On a beautiful evening in McGlincheys, Richard Nairn delivered an engaging talk on Sheskinmore in the 1980’s, quoting from a book that was donated to McGlincheys by Malcolm McClure ‘Nature in Ireland‘(1997) ‘Natural history is unavoidably a history of culture and society, involving the exploitation of nature as well as its study’. That relationship certainly describes the nature of land management at Sheskinmore from the 1600’s to the present day.
Richard’s talk focused on what Sheskinmore was like in the 1980’s and it was clear from his images that there have been some changes since that time. The reedbed at Sheskinmore lough was much smaller than at present and the water levels seemed to be higher in winter and lower in summer. This benefited the geese during the winter and the breeding waders, especially Dunlin, in the summer. Changes to the lough were created by drainage attempts in the 1980’s. The intervention of the Irish Wildbird Conservancy to rectify the drainage by constructing a sluice, buying land around the lough and setting up agreements with local landowners, paved the way for the State’s Wildlife Service to acquire land around Sheskinmore and manage it for conservation.
The drainage of the stream on Tramore Strand in the early 2000’s caused sand to blow into the caravan park, this was counteracted by placing bales in front of the caravan park to trap sand and new fore dunes and a freshwater marsh then formed.
On a glorious Saturday morning, while Irish history was unfolding, we learned from John Carey about who really runs the world . Edward O. Wilson was referring to all invertebrates when he wrote his paper on ‘The little things that run the world’. There are 20,000 invertebrate species in Ireland and 3,400 of those are fly species. The adults and larvae need different niches and even the males and females can as well.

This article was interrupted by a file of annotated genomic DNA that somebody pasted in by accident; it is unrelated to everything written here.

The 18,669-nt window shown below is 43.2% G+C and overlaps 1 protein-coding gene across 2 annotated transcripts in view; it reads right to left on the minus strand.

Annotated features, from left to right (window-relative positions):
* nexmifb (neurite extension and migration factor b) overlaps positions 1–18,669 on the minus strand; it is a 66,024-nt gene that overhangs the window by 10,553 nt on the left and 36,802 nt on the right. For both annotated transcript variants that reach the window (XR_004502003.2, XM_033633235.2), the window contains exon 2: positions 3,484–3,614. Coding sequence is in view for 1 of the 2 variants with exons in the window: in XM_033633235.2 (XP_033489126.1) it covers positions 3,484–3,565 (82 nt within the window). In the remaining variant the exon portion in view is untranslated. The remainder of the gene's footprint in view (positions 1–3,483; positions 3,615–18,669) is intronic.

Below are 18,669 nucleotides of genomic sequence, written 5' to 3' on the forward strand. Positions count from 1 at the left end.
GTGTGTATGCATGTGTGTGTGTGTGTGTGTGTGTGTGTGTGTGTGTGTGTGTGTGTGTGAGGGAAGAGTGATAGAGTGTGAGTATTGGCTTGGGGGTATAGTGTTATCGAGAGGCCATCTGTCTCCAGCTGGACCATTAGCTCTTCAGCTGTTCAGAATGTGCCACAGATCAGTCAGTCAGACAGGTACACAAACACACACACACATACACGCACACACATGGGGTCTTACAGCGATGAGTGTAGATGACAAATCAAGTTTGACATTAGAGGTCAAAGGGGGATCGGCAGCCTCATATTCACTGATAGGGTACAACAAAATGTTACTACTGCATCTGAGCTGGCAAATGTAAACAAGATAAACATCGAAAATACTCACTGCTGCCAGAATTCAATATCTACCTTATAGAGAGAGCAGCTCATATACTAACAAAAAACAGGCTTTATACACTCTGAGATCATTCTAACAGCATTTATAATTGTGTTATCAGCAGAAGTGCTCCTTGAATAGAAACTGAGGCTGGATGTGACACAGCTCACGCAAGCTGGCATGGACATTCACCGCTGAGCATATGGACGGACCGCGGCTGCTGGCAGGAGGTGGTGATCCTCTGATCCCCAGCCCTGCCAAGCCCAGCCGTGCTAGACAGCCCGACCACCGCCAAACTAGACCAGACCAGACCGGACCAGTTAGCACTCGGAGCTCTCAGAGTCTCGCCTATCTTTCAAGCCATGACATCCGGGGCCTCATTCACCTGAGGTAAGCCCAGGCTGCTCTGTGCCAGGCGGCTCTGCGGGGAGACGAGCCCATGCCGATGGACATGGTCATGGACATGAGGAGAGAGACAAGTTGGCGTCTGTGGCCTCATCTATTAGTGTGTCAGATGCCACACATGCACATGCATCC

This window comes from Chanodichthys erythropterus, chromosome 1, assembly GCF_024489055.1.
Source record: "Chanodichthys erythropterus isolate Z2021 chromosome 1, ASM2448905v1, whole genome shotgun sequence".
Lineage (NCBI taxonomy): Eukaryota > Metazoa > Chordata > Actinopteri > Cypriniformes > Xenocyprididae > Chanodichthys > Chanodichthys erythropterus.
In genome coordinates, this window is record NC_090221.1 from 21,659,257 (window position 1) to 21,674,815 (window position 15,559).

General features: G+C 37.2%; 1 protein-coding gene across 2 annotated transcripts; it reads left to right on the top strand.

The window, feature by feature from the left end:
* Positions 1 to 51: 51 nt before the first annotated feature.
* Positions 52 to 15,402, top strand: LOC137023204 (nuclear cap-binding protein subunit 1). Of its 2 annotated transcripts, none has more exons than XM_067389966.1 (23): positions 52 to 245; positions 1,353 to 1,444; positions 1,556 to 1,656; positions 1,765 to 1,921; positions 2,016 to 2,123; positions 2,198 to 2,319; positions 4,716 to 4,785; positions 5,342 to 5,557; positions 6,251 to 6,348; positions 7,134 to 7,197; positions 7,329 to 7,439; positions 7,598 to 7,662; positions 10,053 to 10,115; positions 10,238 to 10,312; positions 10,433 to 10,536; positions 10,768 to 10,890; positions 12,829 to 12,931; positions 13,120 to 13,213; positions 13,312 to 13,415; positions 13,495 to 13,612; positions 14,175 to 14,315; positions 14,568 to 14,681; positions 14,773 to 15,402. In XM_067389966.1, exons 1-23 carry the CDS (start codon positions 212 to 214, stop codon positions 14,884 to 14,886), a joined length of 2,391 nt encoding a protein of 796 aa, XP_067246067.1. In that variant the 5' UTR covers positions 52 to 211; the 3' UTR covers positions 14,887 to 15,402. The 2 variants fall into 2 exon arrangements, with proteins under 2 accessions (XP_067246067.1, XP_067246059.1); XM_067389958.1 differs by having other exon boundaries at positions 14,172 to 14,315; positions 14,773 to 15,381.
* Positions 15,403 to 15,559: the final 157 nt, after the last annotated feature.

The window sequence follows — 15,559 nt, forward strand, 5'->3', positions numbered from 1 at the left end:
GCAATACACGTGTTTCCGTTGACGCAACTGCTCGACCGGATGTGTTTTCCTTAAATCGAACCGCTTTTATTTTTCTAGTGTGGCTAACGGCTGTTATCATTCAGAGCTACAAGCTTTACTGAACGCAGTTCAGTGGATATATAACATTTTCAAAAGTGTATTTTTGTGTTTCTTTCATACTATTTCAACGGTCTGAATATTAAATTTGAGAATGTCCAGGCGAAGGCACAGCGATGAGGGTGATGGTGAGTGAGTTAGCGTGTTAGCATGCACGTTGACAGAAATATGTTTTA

John studied marsh flies (60 marsh species Ireland) and explained why marsh flies are good indicators of biodiversity. Most grassland in the west of Ireland is wet grassland and this habitat, often the bane of small farmers and excluded from protected habitat lists, contain unique wetland insects worthy of protection. This habitat is of high nature value in its own right and for the services it provides. Insect’s lives consist of eating, moving things and being eaten and in that process they decompose and recycle dead material, releasing nutrients, pollinate plants and control pest species ( and bite us a lot of course). Invertebrates are the base of the terrestrial food chain on which vertebrates rely.
The afternoon was warm, bright and breezy and we headed across the wet grassland, yellow with marsh marigold, meadow buttercup, flag iris and daisies, then along the stream where the drainage occurred in the 1980’s. The dunes were also dressed in yellow with birds foot trefoil, kidney vetch and mouse-ear hawkweed. The machair and dune buttercups are bulbous buttercup, easy to identify with their reflexed sepals. There were clumps of wild pansies, the subspecies Viola tricolor curtisii only found on dry grassland and dunes.
The interesting insects I saw with John were the tiny hoverfly ( I would have mistaken for an ‘ordinary’ fly), the snipe fly, very distinctive looking and near where its namesake is found. The busy and plentiful rove beetles ( Beetles the most diverse species on earth) and the much rarer beetle, Carbus clatratus which on a national scale is very local and probably in decline.
There were orchids on our walk too and Helene Burningham was able to take us to where she’d found Dense-flowered orchid Neotinea maculata. This orchid was first identified by Ralph and Liz Sheppard at this its only Donegal station in 1985. It is a small orchid with a dense spike of cream coloured flowers, which appear for only a few weeks from mid-May. The Mediterranean is the centre of its distribution and it does not occur anywhere in Britain. What a delight to see it in Sheskinmore, only my second time.
The other orchids are a delight as well. There were patches of Early Purple and sprinkles of Early Marsh as well as the beginnings of Common Twayblade.
There were about thiry visitors at the two talks and walk. Some old friends and regulars and some new. Everyone is always welcome to come and enjoy what nature (with a little human intervention) has provided us with.